Major tea-producing areas in Japan include Shizuoka Prefecture and the city of Uji in Kyoto Prefecture.
When it comes to India, tea is something extraordinary out here. India is said to be the largest tea exporter in the world, after China. The wonderful thing is that most of its tea production is consumed at home. The key reason to this is that in India, tea is popular all over as a breakfast and evening drink.
“Black Indian tea” is famous across India. “Masala chai” is the most famous variety in India wherein the tea is served with milk, sugar, and spices such as ginger, cardamom, black pepper and cinnamon.
There are three most famous regions in India to produce black teas-Darjeeling, Assam and Nilgiri. Assam teas, more malty and full–bodied, are grown in the Northeast of India, known for its robust taste and dark colour, and the Nilgiri highlands of southern India are known for fine, fragrant, fruity teas.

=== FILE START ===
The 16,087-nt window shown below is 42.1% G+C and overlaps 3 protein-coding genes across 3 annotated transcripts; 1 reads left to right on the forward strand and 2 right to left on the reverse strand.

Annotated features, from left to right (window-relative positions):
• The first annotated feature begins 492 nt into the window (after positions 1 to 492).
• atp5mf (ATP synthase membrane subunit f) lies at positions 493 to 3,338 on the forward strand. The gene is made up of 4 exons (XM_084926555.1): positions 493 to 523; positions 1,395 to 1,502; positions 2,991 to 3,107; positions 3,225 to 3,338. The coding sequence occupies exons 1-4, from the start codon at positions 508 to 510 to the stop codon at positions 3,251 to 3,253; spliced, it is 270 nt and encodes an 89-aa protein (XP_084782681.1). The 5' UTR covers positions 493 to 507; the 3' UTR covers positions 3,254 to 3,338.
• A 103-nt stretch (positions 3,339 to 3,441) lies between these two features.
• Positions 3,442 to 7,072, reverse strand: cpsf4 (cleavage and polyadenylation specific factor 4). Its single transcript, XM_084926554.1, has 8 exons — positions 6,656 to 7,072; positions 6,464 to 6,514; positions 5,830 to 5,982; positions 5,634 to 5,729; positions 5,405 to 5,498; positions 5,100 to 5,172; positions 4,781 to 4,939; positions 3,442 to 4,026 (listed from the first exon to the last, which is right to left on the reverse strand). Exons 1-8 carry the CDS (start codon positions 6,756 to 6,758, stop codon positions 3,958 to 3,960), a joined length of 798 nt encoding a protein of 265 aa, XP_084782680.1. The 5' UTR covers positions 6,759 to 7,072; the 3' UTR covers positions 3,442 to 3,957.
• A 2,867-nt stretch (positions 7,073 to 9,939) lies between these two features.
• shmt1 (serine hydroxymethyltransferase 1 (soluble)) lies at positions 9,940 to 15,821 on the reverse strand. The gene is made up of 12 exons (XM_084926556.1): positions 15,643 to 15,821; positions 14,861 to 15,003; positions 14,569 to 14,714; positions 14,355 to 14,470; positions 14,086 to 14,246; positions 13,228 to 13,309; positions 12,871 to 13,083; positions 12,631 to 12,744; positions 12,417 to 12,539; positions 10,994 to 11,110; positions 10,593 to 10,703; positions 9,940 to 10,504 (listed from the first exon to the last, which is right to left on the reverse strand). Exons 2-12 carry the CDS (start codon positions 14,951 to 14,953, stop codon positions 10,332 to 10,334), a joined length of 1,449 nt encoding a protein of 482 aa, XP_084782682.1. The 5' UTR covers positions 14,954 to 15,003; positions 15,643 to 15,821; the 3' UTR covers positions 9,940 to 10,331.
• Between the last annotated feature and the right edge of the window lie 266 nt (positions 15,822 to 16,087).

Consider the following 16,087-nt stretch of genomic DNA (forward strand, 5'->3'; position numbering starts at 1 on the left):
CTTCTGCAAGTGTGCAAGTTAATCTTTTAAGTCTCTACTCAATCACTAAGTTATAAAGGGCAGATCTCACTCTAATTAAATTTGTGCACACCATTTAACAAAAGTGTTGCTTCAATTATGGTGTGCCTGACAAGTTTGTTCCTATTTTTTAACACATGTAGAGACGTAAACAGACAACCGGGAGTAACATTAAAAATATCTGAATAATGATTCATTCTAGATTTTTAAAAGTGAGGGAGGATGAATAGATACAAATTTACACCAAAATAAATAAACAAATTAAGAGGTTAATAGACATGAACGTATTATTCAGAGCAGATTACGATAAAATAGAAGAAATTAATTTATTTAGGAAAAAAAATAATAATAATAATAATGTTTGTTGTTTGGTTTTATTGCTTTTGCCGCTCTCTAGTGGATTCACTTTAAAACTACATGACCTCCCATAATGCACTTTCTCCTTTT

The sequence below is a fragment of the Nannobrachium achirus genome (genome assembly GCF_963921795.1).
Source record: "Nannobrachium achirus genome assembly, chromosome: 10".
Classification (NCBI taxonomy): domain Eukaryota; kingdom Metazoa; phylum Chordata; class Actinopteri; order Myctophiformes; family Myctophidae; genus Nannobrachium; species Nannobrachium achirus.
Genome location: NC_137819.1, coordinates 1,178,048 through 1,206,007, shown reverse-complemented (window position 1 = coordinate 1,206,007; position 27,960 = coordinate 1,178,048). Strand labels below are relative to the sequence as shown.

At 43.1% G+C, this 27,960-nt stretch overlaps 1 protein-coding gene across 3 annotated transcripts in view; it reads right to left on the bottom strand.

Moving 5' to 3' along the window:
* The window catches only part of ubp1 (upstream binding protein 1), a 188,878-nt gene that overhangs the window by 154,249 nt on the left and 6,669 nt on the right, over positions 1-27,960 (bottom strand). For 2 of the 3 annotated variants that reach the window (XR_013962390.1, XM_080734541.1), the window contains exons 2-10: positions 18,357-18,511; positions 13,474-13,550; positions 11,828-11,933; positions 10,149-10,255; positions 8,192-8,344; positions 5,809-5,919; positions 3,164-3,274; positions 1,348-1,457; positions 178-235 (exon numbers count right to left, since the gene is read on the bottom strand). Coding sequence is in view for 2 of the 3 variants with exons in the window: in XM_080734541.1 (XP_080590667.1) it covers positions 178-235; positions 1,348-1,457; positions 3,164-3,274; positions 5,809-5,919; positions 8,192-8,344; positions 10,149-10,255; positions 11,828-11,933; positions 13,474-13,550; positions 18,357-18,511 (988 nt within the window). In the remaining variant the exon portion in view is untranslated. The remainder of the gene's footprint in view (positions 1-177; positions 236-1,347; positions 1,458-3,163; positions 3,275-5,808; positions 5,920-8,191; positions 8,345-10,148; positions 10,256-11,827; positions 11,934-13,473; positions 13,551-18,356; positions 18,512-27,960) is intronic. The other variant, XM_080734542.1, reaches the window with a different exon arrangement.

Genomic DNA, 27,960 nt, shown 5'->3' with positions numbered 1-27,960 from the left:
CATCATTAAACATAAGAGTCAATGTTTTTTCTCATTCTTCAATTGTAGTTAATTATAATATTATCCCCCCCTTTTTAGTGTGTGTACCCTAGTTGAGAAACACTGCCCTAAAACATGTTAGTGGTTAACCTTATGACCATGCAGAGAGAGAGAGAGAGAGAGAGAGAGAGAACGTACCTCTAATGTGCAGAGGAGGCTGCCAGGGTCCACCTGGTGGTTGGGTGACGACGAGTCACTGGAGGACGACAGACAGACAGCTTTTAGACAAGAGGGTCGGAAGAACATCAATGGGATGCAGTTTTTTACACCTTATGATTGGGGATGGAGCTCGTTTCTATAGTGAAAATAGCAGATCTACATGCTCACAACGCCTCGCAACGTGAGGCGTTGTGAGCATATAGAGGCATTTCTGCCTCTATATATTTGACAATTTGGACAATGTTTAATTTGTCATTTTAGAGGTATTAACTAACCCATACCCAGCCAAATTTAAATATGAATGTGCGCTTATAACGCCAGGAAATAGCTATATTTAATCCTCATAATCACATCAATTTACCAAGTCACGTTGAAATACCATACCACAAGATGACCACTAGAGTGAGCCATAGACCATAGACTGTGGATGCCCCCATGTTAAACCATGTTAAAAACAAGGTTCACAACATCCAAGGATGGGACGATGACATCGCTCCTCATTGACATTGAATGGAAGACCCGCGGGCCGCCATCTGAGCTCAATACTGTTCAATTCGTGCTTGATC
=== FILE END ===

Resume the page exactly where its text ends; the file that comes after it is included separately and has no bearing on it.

Assam produces the largest quantity of Tea in India, mostly of the CTC variety, and is one of the biggest suppliers of major international brands such as Lipton and Tetley.
Russia, Middle East & Others
Tea in Russia was also brought from China. There is a famous story of the “Great Tea Road” in Russia, which tells about the journey of tea from Russia to China. The journey was said to be of around 11,000 miles completed over a period of sixteen months to complete 11,000 miles.
In Russia, it is customary to drink tea brewed separately in a teapot and diluted with freshly boiled water. Tea in Russia is always served hot, even in hot weather or as a thirst–quencher. It is usually served after each meal with sugar and lemon (but without milk), and an assortment of jams, pastries and confections.